Sat. Apr 20th, 2019

Foster, Moneo and Sanaa choose to reform the Fine Arts of Bilbao

Foster, Moneo y Sanaa optan a reformar el Bellas Artes de Bilbao



Relevant architecture names such as the Pritzker Prizes Norman Foster and Rafael Moneo and renowned international architecture studios such as the Japanese Sanaa will compete to win the contest to reform the Museum of Fine Arts in Bilbao. The jury in charge of selecting the architecture studios that will choose to carry out this expansion met on Monday, under the chairmanship of its director and the centenary art gallery, Miguel Zugaza, and chose the six finalist studies from among the 57 Applicants presented.

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One of the selected ones was the study of the renowned British architect and Prince of Asturias Award for the Arts in 2009, Norman Foster, who designed and executed the Bilbao Metro in the 90s of the last century. He has also selected the study of the internationally awarded Navarro architect Rafael Moneo, Premo Pritzker (equivalent to the Nobel Prize for Architecture) in 1996, who, like Foster, has work in the Abandoibarra urban regeneration area in Bilbao, where he built the Library from the University of Deusto.






Deadlines

The winning idea will be proclaimed between July 22 and 29

Moneo is presented alone to the competition, as well as the study of the Madrid architect Nieto Sobejano, awarded with the Alvar Aalto medal, granted by the Museum dedicated to the famous Finnish designer, and author, among other projects, of the Zaragoza Conference Center and the Center of Contemporary Creation of Andalusia. Among the chosen international studios is the Bjarke Ingels Group, better known by its acronym BIG, founded in 2005 and directed by the Danish architect Bjarke Ingels. His are the finished projects of the Danish Pavilion at the Expo 2010 in Shanghai (China), the Beach and Howe tower in Vancouver (Canada) and the construction of the New Tamayo Museum, in Mexico City, the National Library of Astana (Kazakhstan) and the Kaufhauskanal, Hamburg (Germany).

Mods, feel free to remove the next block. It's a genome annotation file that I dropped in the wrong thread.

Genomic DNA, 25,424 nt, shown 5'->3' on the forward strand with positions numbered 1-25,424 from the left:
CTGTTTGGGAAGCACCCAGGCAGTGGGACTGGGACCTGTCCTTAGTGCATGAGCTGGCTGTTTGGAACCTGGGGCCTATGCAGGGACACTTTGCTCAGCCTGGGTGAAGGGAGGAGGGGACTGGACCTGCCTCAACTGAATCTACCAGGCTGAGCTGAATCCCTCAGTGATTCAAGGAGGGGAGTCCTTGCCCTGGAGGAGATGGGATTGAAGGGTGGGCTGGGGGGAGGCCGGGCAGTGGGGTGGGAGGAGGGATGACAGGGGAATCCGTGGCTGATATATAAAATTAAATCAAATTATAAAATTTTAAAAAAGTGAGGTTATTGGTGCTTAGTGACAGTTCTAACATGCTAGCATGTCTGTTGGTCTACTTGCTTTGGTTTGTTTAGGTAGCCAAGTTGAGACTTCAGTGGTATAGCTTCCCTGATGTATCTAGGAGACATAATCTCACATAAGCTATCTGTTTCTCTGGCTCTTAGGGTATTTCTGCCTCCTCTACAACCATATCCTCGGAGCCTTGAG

The fifth international study chosen is the Norwegian Snohetta, founded in 1989 by Inge Dahlman, Berit Hartveit, Johan Johan Østengen, Alf Haukeland and Vanko Varbanov, among other Norwegian professionals. It is a renowned international architecture, landscape and design firm based in Oslo, responsible, among other works, for the Library of Alexandria, in Egypt; the Oslo Opera, in Norway; the Museum of Modern Art in San Francisco and a restaurant submerged in Lindesnes (Norway).

The last study chosen is the Japanese Sanaa Jimusho, founded by the architect Kazuyo Sejima and Ryue Nishizawa, who have been distinguished with the Pritzker Prize for Architecture in 2010. This Japanese study is responsible for the project of expansion or reform of numerous museum institutions such as the Valencian Institute of Modern Art, the Contemporary Art Museum in Sydney (Australia), the Modern Art Museum in New York and the installation of the Japan Pavilion for the Venice Biennale in 2000. The six chosen ones will now have three months to present a project to reform and expand the Museum of Fine Arts of Bilbao, and the winning idea will be proclaimed between July 22 and 29.





The winning studio will receive a prize of 30,000 euros, while the other 5 finalists will receive a financial compensation of 20,000 euros each for their participation. The final draft of the project will be endowed with a fee of 1,577,000 euros. According to the calendar managed by the Museum, it is expected that the renovation and expansion works will begin between March and April 2021, with an estimated duration of 18 months and that are completed and can be inaugurated between September and October 2022. The project of expansion has a total budget of 18 million euros.







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